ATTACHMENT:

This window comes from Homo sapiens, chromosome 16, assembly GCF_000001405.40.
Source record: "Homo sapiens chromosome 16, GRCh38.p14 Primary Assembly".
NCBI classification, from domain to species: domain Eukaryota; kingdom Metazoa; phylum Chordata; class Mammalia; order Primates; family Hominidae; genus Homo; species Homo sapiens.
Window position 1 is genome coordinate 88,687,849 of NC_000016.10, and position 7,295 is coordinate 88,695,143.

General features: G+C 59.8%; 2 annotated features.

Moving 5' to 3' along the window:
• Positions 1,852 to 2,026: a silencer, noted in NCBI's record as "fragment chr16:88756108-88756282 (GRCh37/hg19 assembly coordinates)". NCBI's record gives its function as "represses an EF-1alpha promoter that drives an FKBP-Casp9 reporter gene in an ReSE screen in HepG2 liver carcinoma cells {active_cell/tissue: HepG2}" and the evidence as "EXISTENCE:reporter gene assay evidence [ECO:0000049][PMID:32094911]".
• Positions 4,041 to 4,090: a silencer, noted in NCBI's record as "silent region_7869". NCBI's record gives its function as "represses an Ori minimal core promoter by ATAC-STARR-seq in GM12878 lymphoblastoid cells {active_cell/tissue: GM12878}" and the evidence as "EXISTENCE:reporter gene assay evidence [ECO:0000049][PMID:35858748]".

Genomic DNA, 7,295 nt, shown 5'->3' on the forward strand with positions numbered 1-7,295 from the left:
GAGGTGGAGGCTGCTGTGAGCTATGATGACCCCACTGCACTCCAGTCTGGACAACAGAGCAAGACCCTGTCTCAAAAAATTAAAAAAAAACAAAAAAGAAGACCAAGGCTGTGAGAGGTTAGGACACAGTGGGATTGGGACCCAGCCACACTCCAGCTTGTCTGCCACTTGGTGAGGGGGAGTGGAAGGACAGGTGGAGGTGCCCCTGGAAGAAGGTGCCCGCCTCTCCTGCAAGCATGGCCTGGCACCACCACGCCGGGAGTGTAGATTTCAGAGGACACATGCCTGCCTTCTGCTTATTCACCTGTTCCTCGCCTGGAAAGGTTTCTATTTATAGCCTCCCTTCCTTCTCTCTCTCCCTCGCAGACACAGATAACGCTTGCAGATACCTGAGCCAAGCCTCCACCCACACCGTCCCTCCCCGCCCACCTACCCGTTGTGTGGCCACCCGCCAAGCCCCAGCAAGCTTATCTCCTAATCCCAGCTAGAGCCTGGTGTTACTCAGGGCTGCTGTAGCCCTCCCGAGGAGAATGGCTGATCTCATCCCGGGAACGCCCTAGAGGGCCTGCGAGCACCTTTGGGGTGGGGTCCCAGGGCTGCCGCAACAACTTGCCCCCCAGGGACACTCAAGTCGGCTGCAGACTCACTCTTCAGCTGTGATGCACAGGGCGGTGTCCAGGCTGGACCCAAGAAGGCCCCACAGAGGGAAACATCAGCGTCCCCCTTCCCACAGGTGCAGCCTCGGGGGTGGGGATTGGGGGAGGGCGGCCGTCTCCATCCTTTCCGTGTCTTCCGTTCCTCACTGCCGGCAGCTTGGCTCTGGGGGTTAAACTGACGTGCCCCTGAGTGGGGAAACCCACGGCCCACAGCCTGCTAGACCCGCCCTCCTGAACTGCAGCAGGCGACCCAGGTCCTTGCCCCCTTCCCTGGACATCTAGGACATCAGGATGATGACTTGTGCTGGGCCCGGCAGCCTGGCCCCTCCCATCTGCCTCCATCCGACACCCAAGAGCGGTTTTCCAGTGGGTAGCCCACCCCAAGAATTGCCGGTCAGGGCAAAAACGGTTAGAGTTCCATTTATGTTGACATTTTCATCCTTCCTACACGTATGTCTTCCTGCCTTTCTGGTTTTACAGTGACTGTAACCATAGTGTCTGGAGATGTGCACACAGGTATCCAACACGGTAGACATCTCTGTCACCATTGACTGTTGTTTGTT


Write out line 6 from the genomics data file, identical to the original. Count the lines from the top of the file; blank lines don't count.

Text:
Moving 5' to 3' along the window: